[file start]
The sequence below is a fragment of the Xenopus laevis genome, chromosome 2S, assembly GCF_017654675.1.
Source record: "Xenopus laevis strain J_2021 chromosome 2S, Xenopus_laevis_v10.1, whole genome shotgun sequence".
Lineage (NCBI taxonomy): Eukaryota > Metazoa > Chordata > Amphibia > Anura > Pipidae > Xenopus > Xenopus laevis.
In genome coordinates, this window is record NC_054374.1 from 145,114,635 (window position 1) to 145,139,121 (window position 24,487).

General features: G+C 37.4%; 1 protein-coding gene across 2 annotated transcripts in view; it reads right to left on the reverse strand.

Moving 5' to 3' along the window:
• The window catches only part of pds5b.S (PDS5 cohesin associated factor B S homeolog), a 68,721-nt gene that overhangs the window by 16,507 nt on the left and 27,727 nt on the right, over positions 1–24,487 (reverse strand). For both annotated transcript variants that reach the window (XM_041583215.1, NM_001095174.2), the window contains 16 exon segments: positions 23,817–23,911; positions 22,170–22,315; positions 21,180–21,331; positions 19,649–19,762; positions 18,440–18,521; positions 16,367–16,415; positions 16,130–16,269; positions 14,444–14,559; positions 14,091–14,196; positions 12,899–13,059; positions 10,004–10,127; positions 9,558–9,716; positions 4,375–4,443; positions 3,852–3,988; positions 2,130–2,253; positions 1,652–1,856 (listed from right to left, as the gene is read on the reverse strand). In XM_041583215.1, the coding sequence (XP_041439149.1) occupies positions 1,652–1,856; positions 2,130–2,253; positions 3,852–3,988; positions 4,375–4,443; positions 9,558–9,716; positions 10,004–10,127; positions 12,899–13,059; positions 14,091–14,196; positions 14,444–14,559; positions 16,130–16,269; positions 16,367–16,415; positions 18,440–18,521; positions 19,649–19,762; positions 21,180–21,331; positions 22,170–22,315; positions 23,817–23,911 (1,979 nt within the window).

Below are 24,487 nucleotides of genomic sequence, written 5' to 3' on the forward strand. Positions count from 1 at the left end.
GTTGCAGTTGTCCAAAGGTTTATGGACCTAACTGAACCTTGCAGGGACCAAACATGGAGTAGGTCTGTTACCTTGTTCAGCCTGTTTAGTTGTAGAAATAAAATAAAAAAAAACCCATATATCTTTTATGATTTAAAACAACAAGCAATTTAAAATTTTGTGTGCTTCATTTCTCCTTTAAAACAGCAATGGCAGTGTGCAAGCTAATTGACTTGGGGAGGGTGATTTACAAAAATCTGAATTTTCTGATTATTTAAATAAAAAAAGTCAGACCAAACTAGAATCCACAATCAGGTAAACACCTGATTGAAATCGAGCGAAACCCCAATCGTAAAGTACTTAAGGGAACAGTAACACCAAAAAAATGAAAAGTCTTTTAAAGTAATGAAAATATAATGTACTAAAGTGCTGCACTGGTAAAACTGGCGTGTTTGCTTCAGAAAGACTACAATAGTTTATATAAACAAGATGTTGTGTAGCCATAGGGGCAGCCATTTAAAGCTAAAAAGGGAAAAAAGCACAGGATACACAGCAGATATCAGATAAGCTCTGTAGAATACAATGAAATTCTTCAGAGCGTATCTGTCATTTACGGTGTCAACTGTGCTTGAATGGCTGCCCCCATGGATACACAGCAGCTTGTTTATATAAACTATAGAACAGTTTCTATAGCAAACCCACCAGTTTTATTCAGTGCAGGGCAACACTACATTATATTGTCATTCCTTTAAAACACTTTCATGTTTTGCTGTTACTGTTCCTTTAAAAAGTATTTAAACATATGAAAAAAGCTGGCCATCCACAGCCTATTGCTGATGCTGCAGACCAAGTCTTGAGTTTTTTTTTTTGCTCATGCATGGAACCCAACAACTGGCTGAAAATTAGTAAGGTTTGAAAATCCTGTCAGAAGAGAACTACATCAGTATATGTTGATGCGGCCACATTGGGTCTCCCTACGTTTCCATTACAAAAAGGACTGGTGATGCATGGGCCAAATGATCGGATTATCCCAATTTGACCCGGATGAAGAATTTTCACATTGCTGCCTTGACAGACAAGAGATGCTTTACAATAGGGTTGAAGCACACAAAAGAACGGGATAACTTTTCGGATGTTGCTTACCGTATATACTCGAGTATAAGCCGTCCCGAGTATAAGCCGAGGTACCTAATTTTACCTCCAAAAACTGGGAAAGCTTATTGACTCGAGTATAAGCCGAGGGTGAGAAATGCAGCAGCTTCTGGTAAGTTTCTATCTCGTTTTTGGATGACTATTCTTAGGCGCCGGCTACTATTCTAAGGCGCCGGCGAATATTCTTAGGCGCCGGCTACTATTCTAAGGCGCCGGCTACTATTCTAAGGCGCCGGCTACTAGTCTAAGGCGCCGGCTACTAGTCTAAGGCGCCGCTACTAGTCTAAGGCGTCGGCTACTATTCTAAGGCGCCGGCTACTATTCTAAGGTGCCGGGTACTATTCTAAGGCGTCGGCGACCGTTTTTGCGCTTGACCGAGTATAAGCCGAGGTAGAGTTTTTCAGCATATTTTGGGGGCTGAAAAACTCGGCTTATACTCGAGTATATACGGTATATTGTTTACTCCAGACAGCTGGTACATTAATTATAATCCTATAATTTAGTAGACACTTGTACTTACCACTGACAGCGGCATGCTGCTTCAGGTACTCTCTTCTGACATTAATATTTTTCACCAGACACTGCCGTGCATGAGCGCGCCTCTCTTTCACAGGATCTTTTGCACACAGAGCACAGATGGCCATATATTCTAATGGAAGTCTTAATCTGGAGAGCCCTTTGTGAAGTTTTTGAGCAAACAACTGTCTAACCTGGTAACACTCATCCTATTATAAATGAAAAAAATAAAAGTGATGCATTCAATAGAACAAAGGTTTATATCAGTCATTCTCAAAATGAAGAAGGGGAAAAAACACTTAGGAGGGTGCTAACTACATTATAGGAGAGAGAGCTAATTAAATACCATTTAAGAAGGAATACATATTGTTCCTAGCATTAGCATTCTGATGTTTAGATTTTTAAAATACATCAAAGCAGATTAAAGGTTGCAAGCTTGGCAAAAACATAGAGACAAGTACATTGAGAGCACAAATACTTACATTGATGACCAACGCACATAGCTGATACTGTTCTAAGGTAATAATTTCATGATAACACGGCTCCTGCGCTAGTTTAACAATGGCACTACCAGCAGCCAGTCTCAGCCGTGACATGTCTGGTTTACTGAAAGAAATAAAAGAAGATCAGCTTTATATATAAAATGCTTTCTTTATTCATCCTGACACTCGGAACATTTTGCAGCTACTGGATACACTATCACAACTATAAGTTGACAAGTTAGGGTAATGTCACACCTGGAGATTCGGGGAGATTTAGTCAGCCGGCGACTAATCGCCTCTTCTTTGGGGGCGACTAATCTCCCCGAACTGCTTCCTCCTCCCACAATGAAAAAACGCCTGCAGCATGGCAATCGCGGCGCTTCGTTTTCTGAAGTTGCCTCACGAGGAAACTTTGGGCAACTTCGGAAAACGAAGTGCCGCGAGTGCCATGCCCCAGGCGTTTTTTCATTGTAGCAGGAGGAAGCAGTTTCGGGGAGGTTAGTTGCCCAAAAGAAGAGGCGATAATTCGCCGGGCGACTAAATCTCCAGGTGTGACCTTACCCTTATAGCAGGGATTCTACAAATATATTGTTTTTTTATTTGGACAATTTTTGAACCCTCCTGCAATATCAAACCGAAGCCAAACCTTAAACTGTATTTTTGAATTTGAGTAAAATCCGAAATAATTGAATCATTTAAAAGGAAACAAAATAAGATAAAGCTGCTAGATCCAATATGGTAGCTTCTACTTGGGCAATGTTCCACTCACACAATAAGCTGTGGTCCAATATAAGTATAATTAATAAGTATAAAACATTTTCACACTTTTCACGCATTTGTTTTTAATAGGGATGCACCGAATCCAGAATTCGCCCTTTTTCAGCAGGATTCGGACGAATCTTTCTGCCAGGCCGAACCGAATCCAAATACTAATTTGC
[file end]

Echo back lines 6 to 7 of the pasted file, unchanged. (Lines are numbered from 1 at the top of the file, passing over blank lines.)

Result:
Moving 5' to 3' along the window:
• The window catches only part of pds5b.S (PDS5 cohesin associated factor B S homeolog), a 68,721-nt gene that overhangs the window by 16,507 nt on the left and 27,727 nt on the right, over positions 1–24,487 (reverse strand). For both annotated transcript variants that reach the window (XM_041583215.1, NM_001095174.2), the window contains 16 exon segments: positions 23,817–23,911; positions 22,170–22,315; positions 21,180–21,331; positions 19,649–19,762; positions 18,440–18,521; positions 16,367–16,415; positions 16,130–16,269; positions 14,444–14,559; positions 14,091–14,196; positions 12,899–13,059; positions 10,004–10,127; positions 9,558–9,716; positions 4,375–4,443; positions 3,852–3,988; positions 2,130–2,253; positions 1,652–1,856 (listed from right to left, as the gene is read on the reverse strand). In XM_041583215.1, the coding sequence (XP_041439149.1) occupies positions 1,652–1,856; positions 2,130–2,253; positions 3,852–3,988; positions 4,375–4,443; positions 9,558–9,716; positions 10,004–10,127; positions 12,899–13,059; positions 14,091–14,196; positions 14,444–14,559; positions 16,130–16,269; positions 16,367–16,415; positions 18,440–18,521; positions 19,649–19,762; positions 21,180–21,331; positions 22,170–22,315; positions 23,817–23,911 (1,979 nt within the window).